A national debate to help safeguard the future of the UK’s local churches has been launched by the National Churches Trust, the UK’s church buildings support charity.

With an increasing number of churches and chapels facing closure, ‘The Future of the UK’s Churches’ debate highlights the community, economic, heritage and spiritual benefits of churches.

It also gives the public a chance to have their say on how some of the UK’s most important local buildings can be saved for future generations.

‘The Future of the UK’s Churches’ debate is being backed by Michael Palin, Vice President of the National Churches Trust. He said:

“The UK has over 39,000 church buildings. The restrictions of COVID-19, resulting in reduced funding and fewer worshippers, has clouded the future for many of them.

Yet churches remain a vital and much-loved part of the UK’s history and heritage and we can’t let them fall into neglect and disuse.

There is hope. More and more churches are adapting to the modern world and the needs of their communities, providing not just spiritual comforts but a range of valuable services to local people such as foodbanks and youth clubs.

We must build on this, and encourage people of all sorts and from all backgrounds to find hope and relevance in their local churches.

If you care as much as I do about the future of these much loved buildings, do get involved with the National Churches Trust debate about ‘The Future of Churches’ and help shape their future.“

Church buildings manifesto

To highlight the importance of churches, the Trust has published a church buildings manifesto in which 16 leading figures make the case for their future:

They include: Andrew Stokes, the Director of Visit England; Harry Mount, the Editor of The Oldie; the Right Reverend John Arnold, the Roman Catholic Bishop of Salford; Jay Hulme, the transgender poet and performance artist; Alexander Stafford, the Conservative MP for Rother Valley; Canon John McGinley, Director of Myriad, the centre for church multiplication and Barbara Eifler, CEO of Making Music, the charity for amateur musicians.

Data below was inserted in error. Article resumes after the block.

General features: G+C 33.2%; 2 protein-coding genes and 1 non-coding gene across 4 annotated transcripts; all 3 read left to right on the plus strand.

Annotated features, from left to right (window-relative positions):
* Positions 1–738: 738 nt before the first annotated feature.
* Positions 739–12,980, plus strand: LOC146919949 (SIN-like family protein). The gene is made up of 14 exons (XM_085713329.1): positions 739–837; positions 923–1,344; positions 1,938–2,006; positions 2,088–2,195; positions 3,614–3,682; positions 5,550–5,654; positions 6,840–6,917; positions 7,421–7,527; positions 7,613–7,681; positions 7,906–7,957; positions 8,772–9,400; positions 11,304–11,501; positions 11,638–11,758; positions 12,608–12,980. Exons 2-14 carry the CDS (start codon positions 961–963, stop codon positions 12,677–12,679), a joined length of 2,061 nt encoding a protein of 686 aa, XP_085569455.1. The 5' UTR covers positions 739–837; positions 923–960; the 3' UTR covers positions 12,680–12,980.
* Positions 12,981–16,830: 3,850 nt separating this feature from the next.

Church closures are growing

The number of churches open and being used for worship has fallen from around 42,000 to 39,800 in the last ten years, according to research from The Brierley Research Consultancy. Closure has been particularly acute in some inner-city areas.

Funding for the repair and maintenance of church buildings has to be raised by congregations and is not provided by central church authorities. It is particularly difficult for churches in deprived areas and rural churches with a small number of worshippers to pay for urgent repairs.

There are fears that many more may close in the coming years, putting local heritage at risk and jeopardising the future of community support services run in church buildings such as youth clubs, foodbanks, mother and toddler groups and drug and alcohol counselling.

In England, 350 Church of England churches are reported to be at risk of being closed or demolished within the next five years. In Scotland, at least 275 churches have closed since January 2000, a decline of 15.6% in 21 years.

Costs and benefits

A shortage of funding to keep churches in good repair is a key factor leading to closure. Latest figures show that the Church of England will have to find £1billion to fund repairs to its 16,000 parish churches in the next five years.

The Government’s Cultural Recovery Fund has recently provided £12 million to help places of worship in England, but with over 900 churches on Historic England’s ‘Heritage at Risk’ Register more financial help is needed.

New figures released by the National Churches Trust show that the repair bill is vastly outweighed by the economic and social benefit of church buildings.

The annual social and economic value of church buildings to the UK is worth around £55 billion. This sum, calculated using the latest HM Treasury Green Book guidance, includes the contribution churches make to wellbeing and to local economies.

Claire Walker, CEO of the National Churches Trust said:

“Church buildings belong to all of us and that’s why we are starting a national debate about their future. Whether you are a regular churchgoer, a heritage lover or have been in a church recently to have your COVID vaccination, please do take part and tell us what you think.

Right now, many church buildings are in danger. That’s because there isn’t enough money available to fund urgent repairs and maintenance or to instal essential facilities such as toilets and kitchens.

Over 900 churches are on the Historic England ‘Heritage at Risk Register’, with many more in a dire state in Scotland, Wales and Northern Ireland.